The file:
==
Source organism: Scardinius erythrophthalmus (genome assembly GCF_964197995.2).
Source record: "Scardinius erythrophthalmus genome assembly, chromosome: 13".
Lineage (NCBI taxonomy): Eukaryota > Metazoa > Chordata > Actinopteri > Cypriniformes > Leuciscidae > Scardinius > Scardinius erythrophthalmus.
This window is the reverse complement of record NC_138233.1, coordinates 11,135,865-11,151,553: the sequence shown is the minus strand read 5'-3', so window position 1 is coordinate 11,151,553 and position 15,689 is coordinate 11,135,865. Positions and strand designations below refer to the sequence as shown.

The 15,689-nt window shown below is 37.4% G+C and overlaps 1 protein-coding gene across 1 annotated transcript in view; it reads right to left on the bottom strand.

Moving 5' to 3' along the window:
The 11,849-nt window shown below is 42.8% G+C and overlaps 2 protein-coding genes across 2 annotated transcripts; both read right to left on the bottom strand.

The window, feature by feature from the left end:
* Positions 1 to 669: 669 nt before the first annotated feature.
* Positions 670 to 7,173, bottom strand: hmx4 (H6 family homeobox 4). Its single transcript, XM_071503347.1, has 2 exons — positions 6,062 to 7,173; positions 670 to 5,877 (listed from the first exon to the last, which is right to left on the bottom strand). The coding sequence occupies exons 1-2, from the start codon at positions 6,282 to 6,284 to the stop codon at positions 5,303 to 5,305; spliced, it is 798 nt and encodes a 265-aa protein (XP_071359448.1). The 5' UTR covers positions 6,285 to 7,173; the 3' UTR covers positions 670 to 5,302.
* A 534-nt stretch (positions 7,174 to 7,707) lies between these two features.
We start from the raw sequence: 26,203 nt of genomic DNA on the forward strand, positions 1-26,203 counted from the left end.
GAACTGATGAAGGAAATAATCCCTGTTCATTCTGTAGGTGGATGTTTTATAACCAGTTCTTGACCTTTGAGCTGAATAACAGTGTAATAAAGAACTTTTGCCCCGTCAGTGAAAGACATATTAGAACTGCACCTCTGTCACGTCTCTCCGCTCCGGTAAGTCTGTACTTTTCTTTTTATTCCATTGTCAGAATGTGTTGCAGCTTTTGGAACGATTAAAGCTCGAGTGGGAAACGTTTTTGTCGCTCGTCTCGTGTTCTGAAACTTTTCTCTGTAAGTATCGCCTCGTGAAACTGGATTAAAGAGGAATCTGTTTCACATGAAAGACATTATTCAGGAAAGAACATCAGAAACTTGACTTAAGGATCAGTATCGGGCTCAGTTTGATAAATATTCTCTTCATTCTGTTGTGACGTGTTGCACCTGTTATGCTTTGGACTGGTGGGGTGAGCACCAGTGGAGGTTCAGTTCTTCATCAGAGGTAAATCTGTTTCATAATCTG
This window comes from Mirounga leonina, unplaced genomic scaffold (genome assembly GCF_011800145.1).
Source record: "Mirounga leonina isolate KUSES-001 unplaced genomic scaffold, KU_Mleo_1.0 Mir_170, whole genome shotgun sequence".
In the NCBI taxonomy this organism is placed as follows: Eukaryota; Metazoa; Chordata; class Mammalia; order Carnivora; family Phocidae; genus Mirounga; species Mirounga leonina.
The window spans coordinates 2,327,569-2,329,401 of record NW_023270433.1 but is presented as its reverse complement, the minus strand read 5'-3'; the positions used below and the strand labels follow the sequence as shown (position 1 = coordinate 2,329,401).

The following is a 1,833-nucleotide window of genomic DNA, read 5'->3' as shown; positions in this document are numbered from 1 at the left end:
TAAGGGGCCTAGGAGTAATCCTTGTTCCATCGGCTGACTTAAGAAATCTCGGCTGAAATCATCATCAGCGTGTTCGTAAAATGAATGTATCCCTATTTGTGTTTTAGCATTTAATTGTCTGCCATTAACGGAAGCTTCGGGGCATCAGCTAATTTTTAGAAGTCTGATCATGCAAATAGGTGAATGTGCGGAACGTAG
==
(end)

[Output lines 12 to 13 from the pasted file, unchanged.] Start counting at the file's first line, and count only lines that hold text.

We start from the raw sequence: 26,203 nt of genomic DNA on the forward strand, positions 1-26,203 counted from the left end.
GAACTGATGAAGGAAATAATCCCTGTTCATTCTGTAGGTGGATGTTTTATAACCAGTTCTTGACCTTTGAGCTGAATAACAGTGTAATAAAGAACTTTTGCCCCGTCAGTGAAAGACATATTAGAACTGCACCTCTGTCACGTCTCTCCGCTCCGGTAAGTCTGTACTTTTCTTTTTATTCCATTGTCAGAATGTGTTGCAGCTTTTGGAACGATTAAAGCTCGAGTGGGAAACGTTTTTGTCGCTCGTCTCGTGTTCTGAAACTTTTCTCTGTAAGTATCGCCTCGTGAAACTGGATTAAAGAGGAATCTGTTTCACATGAAAGACATTATTCAGGAAAGAACATCAGAAACTTGACTTAAGGATCAGTATCGGGCTCAGTTTGATAAATATTCTCTTCATTCTGTTGTGACGTGTTGCACCTGTTATGCTTTGGACTGGTGGGGTGAGCACCAGTGGAGGTTCAGTTCTTCATCAGAGGTAAATCTGTTTCATAATCTG